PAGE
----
Ivvavik National Park


Location: Yukon Territory
Region: Outside Ontario
Character: Mackenzie Delta
Activities:
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Ivvavik National Park
By Parks Canada

Ivvavik, meaning ‘a place for giving birth, a nursery', in Inuvialuktun, the language of the Inuvialuit, is the first national park in Canada to be created as a result of an aboriginal land claim agreement. The park protects a portion of the calving grounds of the Porcupine caribou herd and represents the Northern Yukon and Mackenzie Delta natural regions.

Ivvavik National Park has great opportunities for the wilderness seeker. Rafting the Firth River provides an exciting route through breathtaking scenery - from wide mountain valleys, to narrow canyons, to coastal plain to the Beaufort Sea. Hikers can follow a similar route along the mountain ranges to the coastal lowlands. With twenty-four hours of daylight for essentially the entire summer, the soft light offers endless photo opportunities.

Babbage Falls is a popular destination with day trip plans for 2011 underway. The Babbage Falls are located on the eastern boundary of Ivvavik National Park. The trip plan includes a flight over the Mackenzie Delta and across the Richardson Mountains providing a great view throughout, landing on an alpine ridge above the Babbage Falls. The group will be guided for a three hour hike along a tundra ridge to the Babbage Falls. Highlights include the amazing scenery including a unique view of the intricate channels, lakes and wetlands of the Mackenzie Delta, one of the world’s largest river deltas. Once landed, the hike features a great sampling of arctic nature including caribou, many birds, wild plants and flowers. One of the most interesting features aside from the falls is the bear stomp. This is a trail is habitually used by bears spanning over many years; you can actually see the prints that the bear makes.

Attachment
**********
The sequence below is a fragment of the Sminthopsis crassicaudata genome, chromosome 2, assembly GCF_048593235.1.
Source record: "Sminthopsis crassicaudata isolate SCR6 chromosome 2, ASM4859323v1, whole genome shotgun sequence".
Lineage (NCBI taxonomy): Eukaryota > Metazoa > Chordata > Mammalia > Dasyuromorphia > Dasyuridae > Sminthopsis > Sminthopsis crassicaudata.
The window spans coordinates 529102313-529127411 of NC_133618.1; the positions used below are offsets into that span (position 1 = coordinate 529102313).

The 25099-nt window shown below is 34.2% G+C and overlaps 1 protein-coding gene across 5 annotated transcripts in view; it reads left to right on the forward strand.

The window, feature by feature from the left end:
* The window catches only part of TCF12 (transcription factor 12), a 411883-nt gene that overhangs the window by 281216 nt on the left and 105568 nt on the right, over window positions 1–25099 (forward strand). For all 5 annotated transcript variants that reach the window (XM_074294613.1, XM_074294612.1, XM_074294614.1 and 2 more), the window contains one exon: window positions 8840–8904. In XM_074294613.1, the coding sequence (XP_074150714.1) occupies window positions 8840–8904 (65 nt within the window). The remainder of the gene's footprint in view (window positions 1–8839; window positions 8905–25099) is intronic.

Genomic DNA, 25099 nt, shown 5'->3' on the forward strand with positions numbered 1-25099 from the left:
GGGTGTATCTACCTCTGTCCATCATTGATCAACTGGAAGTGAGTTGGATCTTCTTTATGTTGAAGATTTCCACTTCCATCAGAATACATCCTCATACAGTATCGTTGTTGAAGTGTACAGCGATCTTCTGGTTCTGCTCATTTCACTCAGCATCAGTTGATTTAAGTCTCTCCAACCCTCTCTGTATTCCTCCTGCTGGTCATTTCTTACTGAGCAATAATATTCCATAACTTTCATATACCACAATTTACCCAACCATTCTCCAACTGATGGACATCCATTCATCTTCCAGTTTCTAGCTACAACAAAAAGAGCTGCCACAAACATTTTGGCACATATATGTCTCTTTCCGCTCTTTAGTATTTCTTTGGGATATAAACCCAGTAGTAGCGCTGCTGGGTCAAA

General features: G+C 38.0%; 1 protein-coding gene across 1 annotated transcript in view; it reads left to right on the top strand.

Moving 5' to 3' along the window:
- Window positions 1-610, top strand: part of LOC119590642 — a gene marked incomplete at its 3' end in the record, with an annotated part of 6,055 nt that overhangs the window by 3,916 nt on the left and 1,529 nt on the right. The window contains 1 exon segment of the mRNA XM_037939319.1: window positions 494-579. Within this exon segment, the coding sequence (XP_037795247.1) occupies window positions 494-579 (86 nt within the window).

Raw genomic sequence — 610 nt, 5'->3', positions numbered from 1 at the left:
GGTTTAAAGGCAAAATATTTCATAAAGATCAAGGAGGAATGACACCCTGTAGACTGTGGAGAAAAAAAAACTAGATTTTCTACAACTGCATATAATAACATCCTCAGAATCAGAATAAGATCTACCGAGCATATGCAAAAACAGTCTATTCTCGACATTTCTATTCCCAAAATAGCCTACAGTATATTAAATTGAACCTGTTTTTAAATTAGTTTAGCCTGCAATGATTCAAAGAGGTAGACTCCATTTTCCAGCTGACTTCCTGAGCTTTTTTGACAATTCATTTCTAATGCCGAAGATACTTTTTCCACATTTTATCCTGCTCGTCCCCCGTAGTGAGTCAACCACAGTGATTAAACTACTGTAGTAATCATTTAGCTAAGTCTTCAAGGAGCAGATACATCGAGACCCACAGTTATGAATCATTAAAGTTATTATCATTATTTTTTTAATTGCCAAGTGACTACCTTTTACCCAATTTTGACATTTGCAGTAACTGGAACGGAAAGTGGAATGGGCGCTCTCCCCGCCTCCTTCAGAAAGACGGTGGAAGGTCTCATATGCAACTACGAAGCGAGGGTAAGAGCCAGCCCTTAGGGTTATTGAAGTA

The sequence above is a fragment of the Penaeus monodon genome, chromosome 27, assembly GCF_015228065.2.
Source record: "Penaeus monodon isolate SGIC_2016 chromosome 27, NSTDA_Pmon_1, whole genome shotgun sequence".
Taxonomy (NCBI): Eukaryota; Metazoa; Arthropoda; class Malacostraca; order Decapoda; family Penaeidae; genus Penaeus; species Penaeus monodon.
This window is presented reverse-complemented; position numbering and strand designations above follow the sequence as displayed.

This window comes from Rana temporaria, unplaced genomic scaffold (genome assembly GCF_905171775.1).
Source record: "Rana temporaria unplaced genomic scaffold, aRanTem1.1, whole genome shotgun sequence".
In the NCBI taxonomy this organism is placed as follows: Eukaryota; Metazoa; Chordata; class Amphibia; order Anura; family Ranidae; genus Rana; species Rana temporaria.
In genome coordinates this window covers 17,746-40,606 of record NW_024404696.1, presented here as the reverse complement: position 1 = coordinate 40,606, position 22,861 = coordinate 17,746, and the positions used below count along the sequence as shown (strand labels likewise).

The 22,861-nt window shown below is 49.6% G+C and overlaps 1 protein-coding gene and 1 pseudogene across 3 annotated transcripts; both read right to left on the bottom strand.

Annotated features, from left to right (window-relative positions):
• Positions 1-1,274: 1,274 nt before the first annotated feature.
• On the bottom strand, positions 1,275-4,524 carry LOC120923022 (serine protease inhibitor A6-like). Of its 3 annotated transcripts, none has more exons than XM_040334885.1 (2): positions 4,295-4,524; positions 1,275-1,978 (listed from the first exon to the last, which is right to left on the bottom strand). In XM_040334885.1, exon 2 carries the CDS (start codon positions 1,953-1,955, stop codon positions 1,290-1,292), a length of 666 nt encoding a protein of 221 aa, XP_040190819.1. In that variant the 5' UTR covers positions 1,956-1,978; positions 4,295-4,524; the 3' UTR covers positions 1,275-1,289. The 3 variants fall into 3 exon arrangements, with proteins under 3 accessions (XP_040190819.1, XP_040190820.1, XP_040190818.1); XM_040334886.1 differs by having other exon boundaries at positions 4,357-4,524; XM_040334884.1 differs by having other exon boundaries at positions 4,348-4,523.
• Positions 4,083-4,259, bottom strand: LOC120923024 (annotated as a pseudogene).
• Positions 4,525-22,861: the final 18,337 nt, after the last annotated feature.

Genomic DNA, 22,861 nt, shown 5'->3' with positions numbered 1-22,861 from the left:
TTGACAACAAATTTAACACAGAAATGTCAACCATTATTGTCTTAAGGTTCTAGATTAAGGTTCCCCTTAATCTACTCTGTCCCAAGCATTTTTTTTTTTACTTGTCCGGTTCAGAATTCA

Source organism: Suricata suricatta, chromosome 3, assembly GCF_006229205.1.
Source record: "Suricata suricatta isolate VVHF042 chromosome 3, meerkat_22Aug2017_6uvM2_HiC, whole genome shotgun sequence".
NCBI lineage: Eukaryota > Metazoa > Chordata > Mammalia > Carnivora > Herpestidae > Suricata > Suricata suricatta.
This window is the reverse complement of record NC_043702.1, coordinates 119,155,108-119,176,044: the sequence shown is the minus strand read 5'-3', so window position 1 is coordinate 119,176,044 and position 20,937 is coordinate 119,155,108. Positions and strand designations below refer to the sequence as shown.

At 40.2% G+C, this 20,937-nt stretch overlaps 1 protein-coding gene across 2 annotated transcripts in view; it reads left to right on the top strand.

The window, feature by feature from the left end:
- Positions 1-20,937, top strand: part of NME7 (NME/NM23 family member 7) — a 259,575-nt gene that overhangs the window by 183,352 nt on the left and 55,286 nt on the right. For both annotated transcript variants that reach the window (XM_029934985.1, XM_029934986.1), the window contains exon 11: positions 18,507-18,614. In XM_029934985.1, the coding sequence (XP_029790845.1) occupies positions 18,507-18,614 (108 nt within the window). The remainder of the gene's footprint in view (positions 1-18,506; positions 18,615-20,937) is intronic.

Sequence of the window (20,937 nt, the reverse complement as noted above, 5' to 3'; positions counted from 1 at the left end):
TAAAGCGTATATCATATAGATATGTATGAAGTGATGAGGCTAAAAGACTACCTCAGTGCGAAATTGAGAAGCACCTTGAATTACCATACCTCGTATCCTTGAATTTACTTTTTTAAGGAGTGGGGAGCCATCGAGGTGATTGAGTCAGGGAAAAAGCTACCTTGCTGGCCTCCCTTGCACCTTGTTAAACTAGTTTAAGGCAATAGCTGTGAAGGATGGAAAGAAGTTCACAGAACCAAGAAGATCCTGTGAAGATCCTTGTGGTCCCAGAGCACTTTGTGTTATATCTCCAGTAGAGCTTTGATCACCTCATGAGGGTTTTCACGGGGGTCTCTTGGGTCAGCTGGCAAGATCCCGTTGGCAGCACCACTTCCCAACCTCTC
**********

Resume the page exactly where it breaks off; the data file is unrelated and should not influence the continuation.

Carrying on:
Ivvavik is a unique arctic landscape that is home to a rich variety of animals, birds, fish and wildflowers. With a touch of good timing, a visitor can be a witness to the annual migration of the Porcupine caribou, a herd of 120,000 animals that treks from central Yukon, through the park, to its traditional calving grounds in Alaska.

Keep in mind that this is true wilderness. There are no facilities, services, established trails or campgrounds in the park. Visitors must be entirely self-sufficient and able to handle any medical or weather-related emergency on their own.